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Your Guide to Growing Sustainably

By Emily Peagram
27th June 2023

When creating your growing space, it is worth keeping in mind the environmental impact of some of the practises we commonly use. Growing healthy fruit and veg for you and your family is hugely positive, but you can also extend the benefits so that you are treading a little more lightly on the earth, which does mean slightly more than simply throwing out old chemical sprays. That said, the methods are often simple and rely heavily on learning from plants in their natural habitats, so need not make growing your own more complicated.

From the ground up
One of the first jobs in a sustainable garden will be ensuring your growing medium is in good shape and can provide your crops with the nutrients they need. Creating your own compost from spent garden matter is very simple and effective, and reduces waste from the plot. However, if you don’t have the space to create your own compost heap, there are lots of organic products available on the market, as well as lots of peat-free alternatives to traditional mediums.

Another important element to think about when it comes to soil is the pH level of your ground. Checking this will help you to find out which crops will thrive, and those that may not be as successful as others in your growing environment.

When you empty a veg bed, don’t leave the ground bare – planting green manures is a fantastic way of replenishing the goodness in the earth, and these little plants can also prevent weeds from springing up as they so willingly do in empty ground.

Starting to plant
One of the first jobs for many growers is tackling areas that have been overtaken with weeds. This can seem like a daunting task, but it really doesn’t need to be – one of the key things to remember is you don’t need to clear the whole space at once. Cover some ground with an organic mulch, and dig over a the portion you would like to get planted up first. This makes the whole thing a lot more manageable. If there are any weeds in flower or with seed heads, cut these down and remove them, as these will be what encourages re-seeding.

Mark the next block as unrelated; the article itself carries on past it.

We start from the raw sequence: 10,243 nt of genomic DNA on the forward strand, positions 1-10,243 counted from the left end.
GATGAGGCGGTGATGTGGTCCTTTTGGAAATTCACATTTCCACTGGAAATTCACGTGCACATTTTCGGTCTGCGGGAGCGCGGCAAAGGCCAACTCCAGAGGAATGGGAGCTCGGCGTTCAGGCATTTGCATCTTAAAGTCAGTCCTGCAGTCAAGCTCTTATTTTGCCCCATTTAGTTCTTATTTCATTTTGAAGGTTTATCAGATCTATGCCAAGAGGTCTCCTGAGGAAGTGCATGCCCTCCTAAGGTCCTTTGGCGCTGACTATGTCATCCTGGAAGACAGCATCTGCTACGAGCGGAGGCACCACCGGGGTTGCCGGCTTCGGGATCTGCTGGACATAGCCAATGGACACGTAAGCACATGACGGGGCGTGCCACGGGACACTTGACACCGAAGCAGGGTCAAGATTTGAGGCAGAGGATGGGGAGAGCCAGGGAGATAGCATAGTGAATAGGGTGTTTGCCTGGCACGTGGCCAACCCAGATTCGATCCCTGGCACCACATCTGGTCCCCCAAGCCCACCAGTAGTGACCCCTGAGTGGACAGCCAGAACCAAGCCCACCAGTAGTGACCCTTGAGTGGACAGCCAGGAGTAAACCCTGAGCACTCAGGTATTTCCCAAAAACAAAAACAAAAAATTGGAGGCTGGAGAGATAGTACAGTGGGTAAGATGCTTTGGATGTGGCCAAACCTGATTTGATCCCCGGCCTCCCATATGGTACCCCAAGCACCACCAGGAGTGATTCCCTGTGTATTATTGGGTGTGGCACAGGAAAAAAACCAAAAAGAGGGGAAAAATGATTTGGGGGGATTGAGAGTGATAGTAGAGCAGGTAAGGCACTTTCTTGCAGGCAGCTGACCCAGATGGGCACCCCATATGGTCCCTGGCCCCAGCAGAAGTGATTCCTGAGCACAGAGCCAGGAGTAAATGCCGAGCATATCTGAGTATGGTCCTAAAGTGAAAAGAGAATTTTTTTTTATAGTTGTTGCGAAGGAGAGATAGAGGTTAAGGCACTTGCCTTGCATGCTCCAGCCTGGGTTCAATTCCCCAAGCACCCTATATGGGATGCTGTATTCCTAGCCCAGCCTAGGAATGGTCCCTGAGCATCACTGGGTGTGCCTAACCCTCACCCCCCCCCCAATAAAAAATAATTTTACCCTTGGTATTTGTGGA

To get started with your vegetables if you want to grow in an organic way, it’s a good idea to get a handle on the idea of crop rotation. This is the practice of changing where you grow each type of veg from year to year to help maintain good soil structure, nutrient levels, and to prevent build ups of pests and diseases specific to certain vegetable families. You can devise your own rotation, just remember to keep a record of what you have grown, where and when. The easiest way is to divide your crops into families (brassicas, alliums, legumes and roots). Move these around each year in your plan – bingo! That’s crop rotation.

Another beneficial planting method is using permaculture techniques – these mirror how crops would grow in the wild without intervention and looks at what types of plant work well together. This includes topic like companion planting, giving pest protection, shading and the like.

Continued care
Keeping your plants well irrigated is a key task throughout the season and there are a couple of ways you can make sure you are making the most of natural resources. One (and something that is seen on a lot of allotment plots and in many gardens) is the use of a water butt. Set up beside a shed or greenhouse, it is a simple way to collect rainwater which can then be used on your plants.

Natural feeds are another brilliant way of giving your crops what they need without compromising the environment with unnatural products. Simple comfrey or nettle teas can be stewed by collecting the leaves and immersing them in a bucket of water for a few weeks. This can be quite smelly, though!

Although pests can be a problem on the allotment, inviting wildlife in is one way of helping to control this. Despite the fact birds may take a liking to delicious, juicy fruit berries and tender young salad leaves, they also eat many bugs and insects that may damage your harvests. So it is a good idea to create a thriving ecosystem that can mean pest control without the use of pellets and other chemical solutions.

Over all, we can all play out part in making our gardens a little more sustainable. You don’t have to make huge changes to make a difference.

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